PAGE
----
OBJECTIVE: Disturbed renal function may play an important role in the clinico-pathological presentation of primary hyperparathyroidism (pHPT). We studied the influence of renal function on the clinico-pathological characteristics of 141 patients (123 women and 18 men) with surgically proven pHPT. METHODS: The 141 patients were assigned to one of two groups based on creatinine clearance (C(cr)) level: a renal insufficiency group (n=37) in which C(cr) of patients was <70 ml/min and a normal renal function group (n=104) in which C(cr) was > or =70 ml/min. Clinical presentation and biochemical indices were evaluated and compared between the two groups. RESULTS: Age, and frequency of hypertension and of diabetes mellitus were significantly (P<0.001, P<0.05 and P<0.05 respectively) higher in the renal insufficiency group than in the normal renal function group. Serum levels of calcium, intact parathyroid hormone and bone Gla protein were significantly (P<0.05) higher and the excised parathyroid weighed significantly more (P<0.05) in the renal insufficiency group than in the normal renal function group; however, serum 1,25-dihydroxyvitamin D (1,25(OH)(2)D) and 24 h urinary calcium excretion were significantly (P<0.001 and P<0.05 respectively) lower in the former than in the latter group. There was a significant inverse correlation between C(cr) level and serum calcium (r=0.315, P<0.001) and a significant positive correlation between C(cr) level, 1,25(OH)(2)D (r=0.315, P<0.001), and 24 h calcium excretion (r=0.458, P<0.0001). CONCLUSIONS: Clinico-pathological features of pHPT were notably influenced by even moderate renal insufficiency. Urinary calcium excretion decreased according to the decrease in glomerular filtration rate. Therefore, endocrinologists need to appraise urinary calcium excretion and renal function of pHPT patients when considering surgery or in discriminating familial hypocalciuric hypercalcemia.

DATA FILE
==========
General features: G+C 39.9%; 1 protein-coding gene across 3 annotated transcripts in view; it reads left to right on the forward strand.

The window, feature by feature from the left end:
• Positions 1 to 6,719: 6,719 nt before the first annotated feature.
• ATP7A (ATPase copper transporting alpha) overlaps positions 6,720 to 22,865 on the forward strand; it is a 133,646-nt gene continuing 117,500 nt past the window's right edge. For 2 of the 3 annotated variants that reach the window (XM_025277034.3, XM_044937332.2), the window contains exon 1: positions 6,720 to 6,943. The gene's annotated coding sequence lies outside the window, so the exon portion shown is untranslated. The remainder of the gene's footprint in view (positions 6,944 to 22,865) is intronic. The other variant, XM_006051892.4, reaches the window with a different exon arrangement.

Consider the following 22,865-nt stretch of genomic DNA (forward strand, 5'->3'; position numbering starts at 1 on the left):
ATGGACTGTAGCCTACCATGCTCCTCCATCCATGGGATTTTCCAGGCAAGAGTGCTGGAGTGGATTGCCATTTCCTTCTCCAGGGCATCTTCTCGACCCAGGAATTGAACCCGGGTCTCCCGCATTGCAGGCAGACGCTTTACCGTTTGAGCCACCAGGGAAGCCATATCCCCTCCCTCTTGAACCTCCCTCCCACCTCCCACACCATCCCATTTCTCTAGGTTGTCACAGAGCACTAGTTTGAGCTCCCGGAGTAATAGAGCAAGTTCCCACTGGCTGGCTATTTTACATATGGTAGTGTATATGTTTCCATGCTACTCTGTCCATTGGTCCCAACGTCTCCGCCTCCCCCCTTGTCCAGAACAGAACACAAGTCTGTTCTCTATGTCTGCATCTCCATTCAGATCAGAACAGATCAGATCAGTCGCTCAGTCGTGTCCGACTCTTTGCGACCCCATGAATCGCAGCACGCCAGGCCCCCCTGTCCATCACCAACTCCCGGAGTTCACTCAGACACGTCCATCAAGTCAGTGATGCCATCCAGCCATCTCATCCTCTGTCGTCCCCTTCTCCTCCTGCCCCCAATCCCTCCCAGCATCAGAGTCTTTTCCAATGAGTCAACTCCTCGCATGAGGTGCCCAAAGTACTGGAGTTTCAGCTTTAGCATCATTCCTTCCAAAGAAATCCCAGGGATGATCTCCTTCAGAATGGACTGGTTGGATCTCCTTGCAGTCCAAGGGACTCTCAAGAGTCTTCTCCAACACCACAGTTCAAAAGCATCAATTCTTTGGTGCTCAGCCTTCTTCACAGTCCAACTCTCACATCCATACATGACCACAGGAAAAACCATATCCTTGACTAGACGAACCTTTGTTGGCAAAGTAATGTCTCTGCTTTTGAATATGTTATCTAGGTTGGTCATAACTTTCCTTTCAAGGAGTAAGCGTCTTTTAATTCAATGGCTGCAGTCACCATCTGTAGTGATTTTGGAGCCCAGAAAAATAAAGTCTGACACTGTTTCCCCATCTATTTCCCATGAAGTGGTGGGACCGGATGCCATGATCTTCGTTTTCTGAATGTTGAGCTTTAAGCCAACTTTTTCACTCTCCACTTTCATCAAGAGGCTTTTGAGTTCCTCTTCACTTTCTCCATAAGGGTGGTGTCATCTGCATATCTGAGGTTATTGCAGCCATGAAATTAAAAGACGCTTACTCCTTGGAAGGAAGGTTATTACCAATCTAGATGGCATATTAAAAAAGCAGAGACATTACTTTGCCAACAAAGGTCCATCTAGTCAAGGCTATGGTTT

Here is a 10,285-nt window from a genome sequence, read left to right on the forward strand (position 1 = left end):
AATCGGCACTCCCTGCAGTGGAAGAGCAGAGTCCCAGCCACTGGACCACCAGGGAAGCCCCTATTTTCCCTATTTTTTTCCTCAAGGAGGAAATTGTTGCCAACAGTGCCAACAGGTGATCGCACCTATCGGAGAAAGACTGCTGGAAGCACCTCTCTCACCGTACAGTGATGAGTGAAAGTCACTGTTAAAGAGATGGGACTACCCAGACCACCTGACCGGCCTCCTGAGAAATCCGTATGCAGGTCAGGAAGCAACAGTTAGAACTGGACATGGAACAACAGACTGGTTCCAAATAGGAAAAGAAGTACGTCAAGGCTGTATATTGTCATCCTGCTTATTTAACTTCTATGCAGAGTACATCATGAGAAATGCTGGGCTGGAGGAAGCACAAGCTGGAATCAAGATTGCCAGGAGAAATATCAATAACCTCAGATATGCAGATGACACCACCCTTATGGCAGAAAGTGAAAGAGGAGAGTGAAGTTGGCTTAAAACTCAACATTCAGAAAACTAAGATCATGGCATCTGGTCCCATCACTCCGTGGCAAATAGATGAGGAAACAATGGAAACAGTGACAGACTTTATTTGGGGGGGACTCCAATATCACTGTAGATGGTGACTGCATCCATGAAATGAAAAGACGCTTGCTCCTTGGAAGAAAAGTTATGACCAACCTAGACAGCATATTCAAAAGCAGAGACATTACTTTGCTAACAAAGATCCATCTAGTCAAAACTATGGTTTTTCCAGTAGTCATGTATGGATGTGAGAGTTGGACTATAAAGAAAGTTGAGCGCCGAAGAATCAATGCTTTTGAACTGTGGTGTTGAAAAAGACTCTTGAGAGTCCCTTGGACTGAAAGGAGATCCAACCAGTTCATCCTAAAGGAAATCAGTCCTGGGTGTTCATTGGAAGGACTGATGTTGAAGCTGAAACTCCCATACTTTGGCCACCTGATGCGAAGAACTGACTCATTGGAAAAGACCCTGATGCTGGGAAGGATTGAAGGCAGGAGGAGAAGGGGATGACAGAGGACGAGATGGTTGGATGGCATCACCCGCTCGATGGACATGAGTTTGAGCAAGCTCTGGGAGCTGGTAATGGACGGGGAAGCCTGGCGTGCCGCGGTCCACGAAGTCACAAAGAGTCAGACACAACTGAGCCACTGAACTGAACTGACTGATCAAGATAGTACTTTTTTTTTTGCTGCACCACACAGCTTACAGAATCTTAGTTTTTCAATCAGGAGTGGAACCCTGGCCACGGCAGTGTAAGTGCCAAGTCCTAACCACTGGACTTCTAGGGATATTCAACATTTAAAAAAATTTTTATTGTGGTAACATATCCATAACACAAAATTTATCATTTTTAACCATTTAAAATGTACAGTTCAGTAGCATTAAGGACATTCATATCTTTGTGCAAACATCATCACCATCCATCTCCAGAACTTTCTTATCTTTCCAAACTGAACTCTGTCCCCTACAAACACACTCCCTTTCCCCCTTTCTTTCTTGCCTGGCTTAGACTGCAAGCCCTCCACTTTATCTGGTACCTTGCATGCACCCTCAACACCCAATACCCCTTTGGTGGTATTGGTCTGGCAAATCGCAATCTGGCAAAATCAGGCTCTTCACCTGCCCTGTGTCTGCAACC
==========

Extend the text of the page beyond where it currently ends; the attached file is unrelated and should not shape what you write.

M Kawaguchi, K Koshimura, M Sohmiya, Y Murakami, T Gonda and Y Kato
OBJECTIVE: Recently we reported that insulin treatment improved hypertension by inducing nitric oxide synthase (NOS) in Zucker diabetic fatty (ZDF) rats. In the present study, we investigated subtypes of NOS induced by insulin in arteries in various organs of ZDF rats using immunohistochemistry. DESIGN: Following treatment with insulin, localization of two subtypes of NOS in the arterial tissues of various organs was identified. METHODS: Following 4 weeks of s.c. injection of insulin, the aorta, cerebral cortex, pancreas and kidney were stained with polyclonal anti-endothelial NOS (eNOS) or anti-inducible NOS (iNOS) antibodies. RESULTS: In the aortic tissue, eNOS-like immunostaining was observed equally in the insulin-treated group and the control group, whereas iNOS-like immunostaining was present more densely in the insulin-treated group. In the cerebral artery, eNOS-like immunostaining was observed in the endothelium and was enhanced in the insulin-treated group. In the control group, iNOS-like immunostaining was absent in the cerebral artery, whereas immunostaining was densely observed in the insulin-treated group. In the interlobular artery of the pancreas, both eNOS-like and iNOS-like immunostaining was present in the control group and was enhanced in the insulin-treated group. In kidney, both eNOS-like and iNOS-like immunostaining was more densely present in the arterial tissue of the insulin-treated group. CONCLUSIONS: These results taken together suggest that insulin treatment induced NOS in arteries in various organs and that iNOS was more strongly induced than eNOS by insulin treatment in the ZDF rat.